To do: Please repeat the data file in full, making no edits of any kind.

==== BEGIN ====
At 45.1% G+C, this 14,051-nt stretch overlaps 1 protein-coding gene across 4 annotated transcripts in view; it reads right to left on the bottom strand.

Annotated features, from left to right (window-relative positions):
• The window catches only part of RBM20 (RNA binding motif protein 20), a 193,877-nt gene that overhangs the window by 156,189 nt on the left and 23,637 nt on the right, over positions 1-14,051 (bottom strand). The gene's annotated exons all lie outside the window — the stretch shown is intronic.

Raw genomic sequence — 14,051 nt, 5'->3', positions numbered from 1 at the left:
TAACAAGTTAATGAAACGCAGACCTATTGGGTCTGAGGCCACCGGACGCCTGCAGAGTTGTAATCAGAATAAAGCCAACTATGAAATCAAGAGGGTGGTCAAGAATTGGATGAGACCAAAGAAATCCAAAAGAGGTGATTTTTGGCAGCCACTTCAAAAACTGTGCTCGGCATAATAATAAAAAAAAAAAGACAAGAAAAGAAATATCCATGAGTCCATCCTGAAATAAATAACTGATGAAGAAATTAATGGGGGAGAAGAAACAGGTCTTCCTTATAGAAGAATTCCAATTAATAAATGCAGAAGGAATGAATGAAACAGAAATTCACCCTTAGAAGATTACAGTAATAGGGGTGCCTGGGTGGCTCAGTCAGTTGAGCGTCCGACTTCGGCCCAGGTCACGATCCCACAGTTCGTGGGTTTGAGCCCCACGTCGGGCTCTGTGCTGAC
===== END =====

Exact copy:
At 45.1% G+C, this 14,051-nt stretch overlaps 1 protein-coding gene across 4 annotated transcripts in view; it reads right to left on the bottom strand.

Annotated features, from left to right (window-relative positions):
• The window catches only part of RBM20 (RNA binding motif protein 20), a 193,877-nt gene that overhangs the window by 156,189 nt on the left and 23,637 nt on the right, over positions 1-14,051 (bottom strand). The gene's annotated exons all lie outside the window — the stretch shown is intronic.

Raw genomic sequence — 14,051 nt, 5'->3', positions numbered from 1 at the left:
TAACAAGTTAATGAAACGCAGACCTATTGGGTCTGAGGCCACCGGACGCCTGCAGAGTTGTAATCAGAATAAAGCCAACTATGAAATCAAGAGGGTGGTCAAGAATTGGATGAGACCAAAGAAATCCAAAAGAGGTGATTTTTGGCAGCCACTTCAAAAACTGTGCTCGGCATAATAATAAAAAAAAAAAGACAAGAAAAGAAATATCCATGAGTCCATCCTGAAATAAATAACTGATGAAGAAATTAATGGGGGAGAAGAAACAGGTCTTCCTTATAGAAGAATTCCAATTAATAAATGCAGAAGGAATGAATGAAACAGAAATTCACCCTTAGAAGATTACAGTAATAGGGGTGCCTGGGTGGCTCAGTCAGTTGAGCGTCCGACTTCGGCCCAGGTCACGATCCCACAGTTCGTGGGTTTGAGCCCCACGTCGGGCTCTGTGCTGAC